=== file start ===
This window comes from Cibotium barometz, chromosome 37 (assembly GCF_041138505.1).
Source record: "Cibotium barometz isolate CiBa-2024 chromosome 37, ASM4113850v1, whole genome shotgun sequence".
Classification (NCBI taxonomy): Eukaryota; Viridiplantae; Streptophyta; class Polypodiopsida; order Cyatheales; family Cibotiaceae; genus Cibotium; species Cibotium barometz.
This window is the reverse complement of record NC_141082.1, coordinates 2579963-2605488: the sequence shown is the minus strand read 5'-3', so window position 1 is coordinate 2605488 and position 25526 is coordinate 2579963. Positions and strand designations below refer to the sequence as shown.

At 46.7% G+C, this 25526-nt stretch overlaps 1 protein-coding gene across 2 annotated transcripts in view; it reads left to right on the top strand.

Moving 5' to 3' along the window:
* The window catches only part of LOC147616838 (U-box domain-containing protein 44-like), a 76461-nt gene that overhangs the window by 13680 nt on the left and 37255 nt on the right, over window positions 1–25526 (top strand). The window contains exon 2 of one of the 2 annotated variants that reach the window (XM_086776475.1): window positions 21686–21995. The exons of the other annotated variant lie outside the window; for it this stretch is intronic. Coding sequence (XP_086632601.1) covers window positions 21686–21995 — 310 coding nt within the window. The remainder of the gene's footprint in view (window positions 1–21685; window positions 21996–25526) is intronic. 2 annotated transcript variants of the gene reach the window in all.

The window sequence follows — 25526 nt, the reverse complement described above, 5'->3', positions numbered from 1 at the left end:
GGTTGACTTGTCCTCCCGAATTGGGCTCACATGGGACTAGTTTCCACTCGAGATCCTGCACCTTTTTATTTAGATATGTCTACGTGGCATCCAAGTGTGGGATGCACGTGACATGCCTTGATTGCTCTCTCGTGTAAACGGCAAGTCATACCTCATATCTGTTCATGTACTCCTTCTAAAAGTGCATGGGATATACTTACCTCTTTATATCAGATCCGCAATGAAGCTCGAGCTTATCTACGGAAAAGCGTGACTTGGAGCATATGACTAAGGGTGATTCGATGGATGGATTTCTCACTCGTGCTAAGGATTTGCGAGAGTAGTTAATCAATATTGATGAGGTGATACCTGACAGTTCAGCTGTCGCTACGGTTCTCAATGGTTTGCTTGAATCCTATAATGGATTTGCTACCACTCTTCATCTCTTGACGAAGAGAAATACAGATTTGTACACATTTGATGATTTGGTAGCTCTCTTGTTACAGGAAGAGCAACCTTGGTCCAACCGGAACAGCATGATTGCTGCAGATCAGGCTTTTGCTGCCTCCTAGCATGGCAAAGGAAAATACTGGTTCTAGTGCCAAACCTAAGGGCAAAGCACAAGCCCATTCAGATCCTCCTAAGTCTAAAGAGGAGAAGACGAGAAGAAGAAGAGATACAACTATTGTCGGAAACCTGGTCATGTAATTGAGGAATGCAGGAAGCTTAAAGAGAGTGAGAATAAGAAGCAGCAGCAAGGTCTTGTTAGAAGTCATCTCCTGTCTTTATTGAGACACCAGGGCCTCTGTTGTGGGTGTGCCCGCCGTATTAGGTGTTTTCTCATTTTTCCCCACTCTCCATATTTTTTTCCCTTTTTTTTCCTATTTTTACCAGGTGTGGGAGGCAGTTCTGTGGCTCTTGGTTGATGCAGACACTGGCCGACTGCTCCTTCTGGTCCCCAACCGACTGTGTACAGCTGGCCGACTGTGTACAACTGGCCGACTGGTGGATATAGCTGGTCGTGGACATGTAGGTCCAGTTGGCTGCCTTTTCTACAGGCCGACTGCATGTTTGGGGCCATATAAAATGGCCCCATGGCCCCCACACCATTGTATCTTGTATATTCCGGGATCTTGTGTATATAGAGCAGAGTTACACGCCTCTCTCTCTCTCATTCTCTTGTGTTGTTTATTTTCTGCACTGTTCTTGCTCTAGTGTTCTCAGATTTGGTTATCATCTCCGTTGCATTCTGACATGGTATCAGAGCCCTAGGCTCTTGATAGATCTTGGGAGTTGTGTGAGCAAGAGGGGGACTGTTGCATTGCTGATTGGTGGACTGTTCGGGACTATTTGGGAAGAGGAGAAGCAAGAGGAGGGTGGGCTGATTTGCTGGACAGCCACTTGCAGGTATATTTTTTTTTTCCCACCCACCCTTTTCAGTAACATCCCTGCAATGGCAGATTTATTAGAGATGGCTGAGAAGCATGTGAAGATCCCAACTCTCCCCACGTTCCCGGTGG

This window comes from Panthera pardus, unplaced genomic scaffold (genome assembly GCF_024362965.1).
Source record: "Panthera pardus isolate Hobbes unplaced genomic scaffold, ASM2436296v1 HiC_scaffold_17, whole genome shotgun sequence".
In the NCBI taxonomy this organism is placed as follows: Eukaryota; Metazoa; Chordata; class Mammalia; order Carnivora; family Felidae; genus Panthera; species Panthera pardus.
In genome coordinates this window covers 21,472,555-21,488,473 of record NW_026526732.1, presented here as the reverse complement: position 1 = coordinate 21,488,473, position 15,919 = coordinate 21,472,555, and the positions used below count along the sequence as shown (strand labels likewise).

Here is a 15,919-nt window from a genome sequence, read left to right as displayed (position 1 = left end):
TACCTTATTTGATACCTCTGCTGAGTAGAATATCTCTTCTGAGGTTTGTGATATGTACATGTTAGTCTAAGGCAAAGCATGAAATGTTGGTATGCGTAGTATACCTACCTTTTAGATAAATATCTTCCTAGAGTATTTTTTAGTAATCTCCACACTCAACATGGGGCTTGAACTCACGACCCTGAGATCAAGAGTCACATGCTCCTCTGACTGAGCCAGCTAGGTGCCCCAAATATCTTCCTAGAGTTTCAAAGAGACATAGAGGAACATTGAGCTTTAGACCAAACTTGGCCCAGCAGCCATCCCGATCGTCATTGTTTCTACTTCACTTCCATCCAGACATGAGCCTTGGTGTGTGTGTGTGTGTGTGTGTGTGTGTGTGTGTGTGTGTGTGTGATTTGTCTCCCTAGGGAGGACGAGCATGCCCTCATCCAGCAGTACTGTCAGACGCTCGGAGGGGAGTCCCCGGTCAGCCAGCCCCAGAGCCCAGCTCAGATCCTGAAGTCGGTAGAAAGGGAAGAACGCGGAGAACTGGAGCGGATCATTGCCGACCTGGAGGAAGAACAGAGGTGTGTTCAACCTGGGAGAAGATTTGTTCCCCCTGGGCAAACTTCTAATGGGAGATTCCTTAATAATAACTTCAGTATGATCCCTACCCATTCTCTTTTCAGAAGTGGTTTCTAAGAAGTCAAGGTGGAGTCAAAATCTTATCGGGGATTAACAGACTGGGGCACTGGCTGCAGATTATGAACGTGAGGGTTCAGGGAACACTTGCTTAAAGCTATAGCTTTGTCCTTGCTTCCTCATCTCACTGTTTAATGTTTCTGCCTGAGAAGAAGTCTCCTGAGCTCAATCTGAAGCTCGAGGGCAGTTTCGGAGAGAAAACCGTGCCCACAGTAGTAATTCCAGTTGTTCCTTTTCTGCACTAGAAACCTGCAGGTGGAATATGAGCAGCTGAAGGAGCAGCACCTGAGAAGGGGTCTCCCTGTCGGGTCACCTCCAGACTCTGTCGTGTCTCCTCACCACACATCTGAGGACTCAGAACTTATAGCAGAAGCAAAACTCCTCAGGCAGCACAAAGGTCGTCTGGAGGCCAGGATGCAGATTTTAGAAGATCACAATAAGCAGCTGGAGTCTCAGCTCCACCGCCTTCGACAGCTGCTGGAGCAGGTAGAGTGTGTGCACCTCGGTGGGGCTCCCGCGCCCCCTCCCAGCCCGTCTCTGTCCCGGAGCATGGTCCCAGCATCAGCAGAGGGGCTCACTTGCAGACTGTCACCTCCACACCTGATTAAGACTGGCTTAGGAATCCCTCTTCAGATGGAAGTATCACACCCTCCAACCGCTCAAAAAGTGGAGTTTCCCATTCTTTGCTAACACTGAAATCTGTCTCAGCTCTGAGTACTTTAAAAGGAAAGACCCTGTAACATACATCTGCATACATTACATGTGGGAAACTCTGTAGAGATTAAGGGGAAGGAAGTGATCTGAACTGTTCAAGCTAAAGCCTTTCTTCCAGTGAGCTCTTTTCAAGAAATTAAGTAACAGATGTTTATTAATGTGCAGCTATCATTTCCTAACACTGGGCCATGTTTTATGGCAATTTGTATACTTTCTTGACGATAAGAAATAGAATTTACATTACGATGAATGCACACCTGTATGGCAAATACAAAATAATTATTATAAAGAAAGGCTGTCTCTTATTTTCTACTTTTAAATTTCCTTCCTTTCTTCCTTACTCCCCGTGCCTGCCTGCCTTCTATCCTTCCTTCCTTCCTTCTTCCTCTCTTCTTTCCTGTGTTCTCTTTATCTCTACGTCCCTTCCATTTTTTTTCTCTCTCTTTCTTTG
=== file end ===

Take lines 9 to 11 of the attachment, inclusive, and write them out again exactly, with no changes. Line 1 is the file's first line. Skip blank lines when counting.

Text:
GGTTGACTTGTCCTCCCGAATTGGGCTCACATGGGACTAGTTTCCACTCGAGATCCTGCACCTTTTTATTTAGATATGTCTACGTGGCATCCAAGTGTGGGATGCACGTGACATGCCTTGATTGCTCTCTCGTGTAAACGGCAAGTCATACCTCATATCTGTTCATGTACTCCTTCTAAAAGTGCATGGGATATACTTACCTCTTTATATCAGATCCGCAATGAAGCTCGAGCTTATCTACGGAAAAGCGTGACTTGGAGCATATGACTAAGGGTGATTCGATGGATGGATTTCTCACTCGTGCTAAGGATTTGCGAGAGTAGTTAATCAATATTGATGAGGTGATACCTGACAGTTCAGCTGTCGCTACGGTTCTCAATGGTTTGCTTGAATCCTATAATGGATTTGCTACCACTCTTCATCTCTTGACGAAGAGAAATACAGATTTGTACACATTTGATGATTTGGTAGCTCTCTTGTTACAGGAAGAGCAACCTTGGTCCAACCGGAACAGCATGATTGCTGCAGATCAGGCTTTTGCTGCCTCCTAGCATGGCAAAGGAAAATACTGGTTCTAGTGCCAAACCTAAGGGCAAAGCACAAGCCCATTCAGATCCTCCTAAGTCTAAAGAGGAGAAGACGAGAAGAAGAAGAGATACAACTATTGTCGGAAACCTGGTCATGTAATTGAGGAATGCAGGAAGCTTAAAGAGAGTGAGAATAAGAAGCAGCAGCAAGGTCTTGTTAGAAGTCATCTCCTGTCTTTATTGAGACACCAGGGCCTCTGTTGTGGGTGTGCCCGCCGTATTAGGTGTTTTCTCATTTTTCCCCACTCTCCATATTTTTTTCCCTTTTTTTTCCTATTTTTACCAGGTGTGGGAGGCAGTTCTGTGGCTCTTGGTTGATGCAGACACTGGCCGACTGCTCCTTCTGGTCCCCAACCGACTGTGTACAGCTGGCCGACTGTGTACAACTGGCCGACTGGTGGATATAGCTGGTCGTGGACATGTAGGTCCAGTTGGCTGCCTTTTCTACAGGCCGACTGCATGTTTGGGGCCATATAAAATGGCCCCATGGCCCCCACACCATTGTATCTTGTATATTCCGGGATCTTGTGTATATAGAGCAGAGTTACACGCCTCTCTCTCTCTCATTCTCTTGTGTTGTTTATTTTCTGCACTGTTCTTGCTCTAGTGTTCTCAGATTTGGTTATCATCTCCGTTGCATTCTGACATGGTATCAGAGCCCTAGGCTCTTGATAGATCTTGGGAGTTGTGTGAGCAAGAGGGGGACTGTTGCATTGCTGATTGGTGGACTGTTCGGGACTATTTGGGAAGAGGAGAAGCAAGAGGAGGGTGGGCTGATTTGCTGGACAGCCACTTGCAGGTATATTTTTTTTTTCCCACCCACCCTTTTCAGTAACATCCCTGCAATGGCAGATTTATTAGAGATGGCTGAGAAGCATGTGAAGATCCCAACTCTCCCCACGTTCCCGGTGG

This window comes from Panthera pardus, unplaced genomic scaffold (genome assembly GCF_024362965.1).
Source record: "Panthera pardus isolate Hobbes unplaced genomic scaffold, ASM2436296v1 HiC_scaffold_17, whole genome shotgun sequence".